On Aug. 31, the Supreme Court Justices will decide if they will grant ‘a writ of Certiorari’ (a notice stating they have agreed to hear the case) to the supporters of prop 8. Should they grant it (it requires four out of nine justices to do so), the case will be heard early 2013 and decided in June.
IF they don’t, however, the 9th Circuit’s previous ruling that Prop 8 is unconstitutional shall enter effect and the State of California shall not be able to enforce it any longer (Supremecy Clause of the US Constitution).
As it is, the lower courts ruling is ‘stayed’ (on hold) until the Supreme Court either strikes down the amendment to the State of California’s constitution (which is what Prop 8 is) or denies ‘Certiorari’.
In any event, Prop 8 will need to be repealed (deleted) from the CA State constitution as it willbe a useless legal statement and a discriminatory one at that.
Personally, I expect review to be denied and for Marriage Equality to return to California by the end of August (just a little over 4 years since it was first granted!).
Be on the lookout for the result on Aug 31st!
By Scottie Thomaston
Edited and updated for clarification
David Blankenhorn, who founded the Institute for American Values, testified in the Prop 8 trial as a witness in favor of Proposition 8. He is the witness who, when cross-examined by attorney David Boies with questions on how marriage equality would harm heterosexual marriage, replied “The safest answer is: I don’t know.” (Later attorney Charles Cooper, defending Proposition 8, told Judge Walker the same thing: “I don’t know.”) He is also the witness who said we would be “more American” on the day marriage equality is legalized.
He evolved a bit further when he came out against North Carolina’s anti-gay Amendment 1earlier this year.
Today in an op-ed in the New York Times, Blankenhorn says he now supports marriage equality:
IN my 2007 book, “The Future of Marriage,” and in my 2010 court testimony concerning Proposition 8, the California ballot initiative that defined marriage as between a man and a woman, I took a stand against gay marriage. But as a marriage advocate, the time has come for me , to accept gay marriage and emphasize the good that it can do. I’d like to explain why.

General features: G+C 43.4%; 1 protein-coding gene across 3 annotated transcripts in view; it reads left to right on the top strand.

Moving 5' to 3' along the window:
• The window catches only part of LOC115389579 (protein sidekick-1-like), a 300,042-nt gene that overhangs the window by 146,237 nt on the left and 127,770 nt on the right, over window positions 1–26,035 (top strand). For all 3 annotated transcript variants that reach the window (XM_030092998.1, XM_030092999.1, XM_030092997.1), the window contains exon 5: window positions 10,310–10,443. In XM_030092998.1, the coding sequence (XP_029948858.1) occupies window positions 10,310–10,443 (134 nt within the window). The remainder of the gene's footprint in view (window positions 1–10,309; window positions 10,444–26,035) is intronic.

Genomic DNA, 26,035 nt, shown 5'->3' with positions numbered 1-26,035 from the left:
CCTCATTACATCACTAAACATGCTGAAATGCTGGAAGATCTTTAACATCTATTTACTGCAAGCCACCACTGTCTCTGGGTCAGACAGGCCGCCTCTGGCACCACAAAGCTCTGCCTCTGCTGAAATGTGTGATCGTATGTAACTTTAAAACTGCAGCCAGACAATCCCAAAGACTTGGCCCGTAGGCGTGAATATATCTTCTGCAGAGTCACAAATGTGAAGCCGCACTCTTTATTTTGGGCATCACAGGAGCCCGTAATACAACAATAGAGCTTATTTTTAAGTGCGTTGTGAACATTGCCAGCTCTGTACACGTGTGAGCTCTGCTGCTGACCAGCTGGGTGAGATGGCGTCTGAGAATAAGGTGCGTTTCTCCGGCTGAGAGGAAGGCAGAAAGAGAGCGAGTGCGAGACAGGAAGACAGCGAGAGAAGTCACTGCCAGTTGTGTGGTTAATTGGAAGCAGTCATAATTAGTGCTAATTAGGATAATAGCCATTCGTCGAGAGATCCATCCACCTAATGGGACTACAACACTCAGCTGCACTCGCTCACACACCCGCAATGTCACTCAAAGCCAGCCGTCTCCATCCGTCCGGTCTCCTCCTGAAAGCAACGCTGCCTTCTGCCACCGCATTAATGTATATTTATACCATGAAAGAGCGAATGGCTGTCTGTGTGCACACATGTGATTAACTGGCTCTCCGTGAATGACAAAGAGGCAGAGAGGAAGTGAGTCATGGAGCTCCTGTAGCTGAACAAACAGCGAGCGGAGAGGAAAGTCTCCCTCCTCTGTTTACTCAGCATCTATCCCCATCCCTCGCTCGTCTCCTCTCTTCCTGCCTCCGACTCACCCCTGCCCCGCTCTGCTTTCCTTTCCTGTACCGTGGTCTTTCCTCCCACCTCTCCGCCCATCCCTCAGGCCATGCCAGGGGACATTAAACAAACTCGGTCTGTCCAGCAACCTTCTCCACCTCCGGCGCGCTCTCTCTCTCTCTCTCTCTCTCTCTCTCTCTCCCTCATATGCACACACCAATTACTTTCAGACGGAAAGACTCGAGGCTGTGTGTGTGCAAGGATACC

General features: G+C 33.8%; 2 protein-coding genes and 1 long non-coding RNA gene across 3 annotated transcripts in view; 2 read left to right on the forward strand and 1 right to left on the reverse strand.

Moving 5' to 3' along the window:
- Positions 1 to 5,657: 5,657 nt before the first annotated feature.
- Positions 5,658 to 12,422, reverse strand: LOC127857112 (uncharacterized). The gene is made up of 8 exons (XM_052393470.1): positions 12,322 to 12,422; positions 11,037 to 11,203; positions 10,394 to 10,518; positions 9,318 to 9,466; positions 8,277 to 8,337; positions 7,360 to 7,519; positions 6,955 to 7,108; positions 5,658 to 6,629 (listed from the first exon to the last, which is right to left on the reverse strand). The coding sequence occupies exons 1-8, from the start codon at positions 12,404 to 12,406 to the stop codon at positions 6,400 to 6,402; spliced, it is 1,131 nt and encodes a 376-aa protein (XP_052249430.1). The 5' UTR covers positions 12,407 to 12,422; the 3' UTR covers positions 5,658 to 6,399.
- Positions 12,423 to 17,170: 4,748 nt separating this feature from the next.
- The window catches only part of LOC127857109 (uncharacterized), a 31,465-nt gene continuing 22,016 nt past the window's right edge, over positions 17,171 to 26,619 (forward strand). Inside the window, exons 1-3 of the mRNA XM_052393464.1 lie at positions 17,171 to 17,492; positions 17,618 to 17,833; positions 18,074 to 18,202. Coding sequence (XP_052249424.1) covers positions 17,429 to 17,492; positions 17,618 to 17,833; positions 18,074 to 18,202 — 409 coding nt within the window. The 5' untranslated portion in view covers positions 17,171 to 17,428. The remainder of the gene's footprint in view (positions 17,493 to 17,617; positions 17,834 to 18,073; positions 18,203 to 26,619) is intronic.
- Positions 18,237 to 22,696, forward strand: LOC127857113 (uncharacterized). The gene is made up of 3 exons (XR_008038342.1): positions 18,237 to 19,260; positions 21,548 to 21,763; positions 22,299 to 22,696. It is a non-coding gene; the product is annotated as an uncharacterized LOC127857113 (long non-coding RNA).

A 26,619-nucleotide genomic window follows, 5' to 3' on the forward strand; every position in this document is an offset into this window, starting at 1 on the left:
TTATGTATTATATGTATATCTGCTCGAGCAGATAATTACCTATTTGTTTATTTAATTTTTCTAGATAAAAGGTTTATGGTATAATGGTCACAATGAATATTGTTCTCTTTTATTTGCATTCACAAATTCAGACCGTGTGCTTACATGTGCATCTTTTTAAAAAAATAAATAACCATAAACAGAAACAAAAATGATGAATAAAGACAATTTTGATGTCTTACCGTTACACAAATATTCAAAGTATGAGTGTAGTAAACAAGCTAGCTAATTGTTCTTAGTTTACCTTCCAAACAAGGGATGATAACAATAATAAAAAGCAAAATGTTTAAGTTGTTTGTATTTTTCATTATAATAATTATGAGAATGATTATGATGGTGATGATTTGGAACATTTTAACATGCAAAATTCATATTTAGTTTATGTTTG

He says that he has some reservations about gay relationships, but under the law these relationships should be afforded equal dignity:
For me, the most important is the equal dignity of homosexual love. I don’t believe that opposite-sex and same-sex relationships are the same, but I do believe, with growing numbers of Americans, that the time for denigrating or stigmatizing same-sex relationships is over. Whatever one’s definition of marriage, legally recognizing gay and lesbian couples and their children is a victory for basic fairness.
Another good thing is comity. Surely we must live together with some degree of mutual acceptance, even if doing so involves compromise. Sticking to one’s position no matter what can be a virtue. But bending the knee a bit, in the name of comity, is not always the same as weakness. As I look at what our society needs most today, I have no stomach for what we often too glibly call “culture wars.” Especially on this issue, I’m more interested in conciliation than in further fighting.
Importantly, and surprisingly – especially coming from a pro-Proposition 8 witness – Blankenhorn admits outright that much of the opposition to gay relationships isn’t based on the things others have suggested: honest disagreement or respect for tradition or religion; rather it’s based on anti-gay animus:
And to my deep regret, much of the opposition to gay marriage seems to stem, at least in part, from an underlying anti-gay animus. To me, a Southerner by birth whose formative moral experience was the civil rights movement, this fact is profoundly disturbing.
Blankenhorn says he wants to move forward and work together to build coalitions with gays and straights alike to strengthen marriage.
If you’re following the trial of California’s Proposition 8 (“Eliminates the Right of Same-Sex Couples to Marry”) which was enacted via referendum in 2008, heres the summary of what’s happened in the 9th Circuit US Court of Appeals:
Tried at District LevelRuled Unconstitutional under the 14th Amendement (May 2009-August 4th, 2010) Appealed Tried by 9th Circuit Panel of 3 JudgesUpheld District Court’s ruling 2-1, ruling narrowed only to California’s specific case. (February 7, 2012) Appealed to En Banc Court of the 9th Circuit JudgesAppeal denied by 9th Circuit (June 5, 2012)
- Appeal for certiorari (Review) by Supreme Court of the United States - PENDING, to be accepted or denied later this fall